Saturday, October 28th, 2017


Did that title just rhyme? Made me smile. Not changing it. (That’s my ego saying,”Take me as I come.”)

I’ve worked up close with many CEO’s, not as an outside consultant, but as a colleague seeing up close the strengths and flaws and great moments and times of defeat for each of them.  I’ve never known a top executive that didn’t have a strong (enough) ego to want the top job and thought they could do it as well or better than anyone else. I can think of one exception who was thrust into the role, didn’t like it, was taken out of CEO position and suddenly was furious and wronged to be removed. So ego anyway.

How much ego is needed to be CEO? What kind of ego is needed?  A strong ego is needed to: 1 think well enough of yourself to think you can do the job, 2 have and create optimism when and where it may not exist 3 to protect yourself against organizational foes 4. to think and feel you have the right to direct and move a company in new directions 5. to assume leadership before it is given. These are just a few categories of need for a strong ego.

But here is one I want to emphasize today that is not always recognized as ego. Today we see and talk about Ego’s run muck, inflated and blind. These are weak, hungry, greedy egos, not at all healthy.

The classic definition of ego is “the mechanism of a person’s  is to coordiante and guide action and awareness between the conscious and subconscious”. In other words, the ego is the CEO of the individual’s behavior giving rise to awareness and personal identity. It is not simply self esteem gone berserk.

As I think about this CEO for CEO’S I remember my personal experience with top leaders and their egos (and my own). An ego can get happy with itself and inflate and get a swelled head. I cringe remembering some of my own moments of when my ego got out of control.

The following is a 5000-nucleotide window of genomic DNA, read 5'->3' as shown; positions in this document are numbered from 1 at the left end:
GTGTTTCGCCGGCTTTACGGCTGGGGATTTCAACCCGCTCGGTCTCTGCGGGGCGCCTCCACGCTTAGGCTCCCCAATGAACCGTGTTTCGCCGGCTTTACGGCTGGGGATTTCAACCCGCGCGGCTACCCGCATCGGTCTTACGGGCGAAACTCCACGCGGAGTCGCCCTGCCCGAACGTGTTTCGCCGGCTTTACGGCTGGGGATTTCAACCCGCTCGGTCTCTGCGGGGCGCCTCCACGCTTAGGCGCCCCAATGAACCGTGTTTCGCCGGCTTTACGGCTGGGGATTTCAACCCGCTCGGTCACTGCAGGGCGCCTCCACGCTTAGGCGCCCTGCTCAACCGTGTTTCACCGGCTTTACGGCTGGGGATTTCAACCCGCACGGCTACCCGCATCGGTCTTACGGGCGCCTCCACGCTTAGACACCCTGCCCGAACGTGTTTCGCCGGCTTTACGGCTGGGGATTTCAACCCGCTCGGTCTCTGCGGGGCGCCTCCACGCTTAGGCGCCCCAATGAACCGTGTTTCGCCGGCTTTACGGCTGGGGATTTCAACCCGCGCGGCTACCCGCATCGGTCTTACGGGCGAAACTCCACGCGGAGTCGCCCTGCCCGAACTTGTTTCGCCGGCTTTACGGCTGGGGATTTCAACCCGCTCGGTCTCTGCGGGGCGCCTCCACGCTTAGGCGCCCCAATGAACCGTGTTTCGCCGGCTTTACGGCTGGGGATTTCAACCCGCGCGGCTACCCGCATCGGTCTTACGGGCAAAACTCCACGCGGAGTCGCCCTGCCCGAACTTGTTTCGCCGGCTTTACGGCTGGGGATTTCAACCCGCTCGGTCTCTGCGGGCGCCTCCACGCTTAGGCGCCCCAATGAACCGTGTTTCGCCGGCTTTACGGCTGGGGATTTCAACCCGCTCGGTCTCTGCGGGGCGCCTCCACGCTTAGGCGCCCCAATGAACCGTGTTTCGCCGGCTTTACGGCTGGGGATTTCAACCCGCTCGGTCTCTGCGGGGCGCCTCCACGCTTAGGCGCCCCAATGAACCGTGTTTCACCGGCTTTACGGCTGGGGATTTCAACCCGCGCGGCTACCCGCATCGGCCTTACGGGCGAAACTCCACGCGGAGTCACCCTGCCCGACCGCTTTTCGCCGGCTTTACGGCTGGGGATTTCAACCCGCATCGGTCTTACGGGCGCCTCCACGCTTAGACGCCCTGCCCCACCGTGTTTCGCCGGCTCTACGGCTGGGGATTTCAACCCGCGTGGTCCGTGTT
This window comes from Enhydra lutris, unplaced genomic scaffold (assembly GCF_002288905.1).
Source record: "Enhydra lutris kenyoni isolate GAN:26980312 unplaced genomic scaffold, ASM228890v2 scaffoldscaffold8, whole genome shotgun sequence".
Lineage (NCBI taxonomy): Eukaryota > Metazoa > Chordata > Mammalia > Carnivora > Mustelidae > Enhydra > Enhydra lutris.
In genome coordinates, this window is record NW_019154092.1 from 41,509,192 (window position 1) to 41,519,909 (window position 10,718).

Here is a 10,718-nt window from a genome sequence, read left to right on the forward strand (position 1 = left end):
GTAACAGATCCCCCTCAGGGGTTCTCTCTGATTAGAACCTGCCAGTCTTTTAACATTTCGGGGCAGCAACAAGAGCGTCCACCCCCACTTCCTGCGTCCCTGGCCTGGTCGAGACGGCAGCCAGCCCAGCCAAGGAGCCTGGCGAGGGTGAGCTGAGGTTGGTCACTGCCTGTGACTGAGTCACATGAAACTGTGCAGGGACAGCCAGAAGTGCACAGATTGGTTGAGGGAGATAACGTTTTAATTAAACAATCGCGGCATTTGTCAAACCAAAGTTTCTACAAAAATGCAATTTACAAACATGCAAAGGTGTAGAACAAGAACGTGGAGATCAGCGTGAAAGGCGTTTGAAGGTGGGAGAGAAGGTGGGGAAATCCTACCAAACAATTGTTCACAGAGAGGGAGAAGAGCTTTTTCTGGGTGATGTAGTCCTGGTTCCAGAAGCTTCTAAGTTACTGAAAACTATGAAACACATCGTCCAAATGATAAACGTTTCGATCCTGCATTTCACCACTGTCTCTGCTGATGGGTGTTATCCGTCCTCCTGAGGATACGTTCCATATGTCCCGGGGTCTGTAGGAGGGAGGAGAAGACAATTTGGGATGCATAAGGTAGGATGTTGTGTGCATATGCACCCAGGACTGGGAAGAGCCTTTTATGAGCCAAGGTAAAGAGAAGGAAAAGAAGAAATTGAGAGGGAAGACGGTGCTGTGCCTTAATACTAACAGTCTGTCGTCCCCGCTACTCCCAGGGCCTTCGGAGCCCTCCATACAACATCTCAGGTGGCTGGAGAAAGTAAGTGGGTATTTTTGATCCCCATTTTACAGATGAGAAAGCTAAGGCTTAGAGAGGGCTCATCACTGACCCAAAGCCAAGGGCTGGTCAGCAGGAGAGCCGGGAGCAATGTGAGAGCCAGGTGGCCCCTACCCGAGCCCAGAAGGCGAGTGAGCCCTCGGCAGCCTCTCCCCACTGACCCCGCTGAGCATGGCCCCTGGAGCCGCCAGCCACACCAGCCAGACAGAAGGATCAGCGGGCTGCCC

A swelled head or ego almost always end up in embarassment or failure or loss of stature. Feels great at the time but afterward not so much.

An unmanaging ego can cause spontaneously hurtful words, revealing too much personal information and justify a temper tantrum

Without a helpful ego, top leaders reveal more about their unconscious than they know. But their organization knows and talks about it and puts a dent into leadership strength.

Worst case scenario of an ego run amuck is the “The Emperor Has On No Clothes” syndrome. The leader is unaware of her impact or skewed behavior and has no view of self, but the whole world does. This is a danger zone of poor ego management.

Thinking about leadership development, we need to grow CEO’s with goo management skill of their own ego. First of all, make awarenss of ego more overt as a skill.

The ego grows and develops as it:

bumps into new experience and learns from it

receives feedback from people about impact on others

has enough safety to reflect and self-evaluate

grows its own set of values and morals for common good

realizes that it is not the center of the universe

is able to stand on its own learning and decisions

know that it is in charge of intentional behavior in the world

is aware that other people have ego’s as well

That’s the start of CEO development when it comes to having a healhy ego. This is one of the trickier areas for those of us who do executive coaching. We need a healthy ego ourselves to enter this delicate, intimate area. This is one of the areas I support in my work of developing executive coaches.









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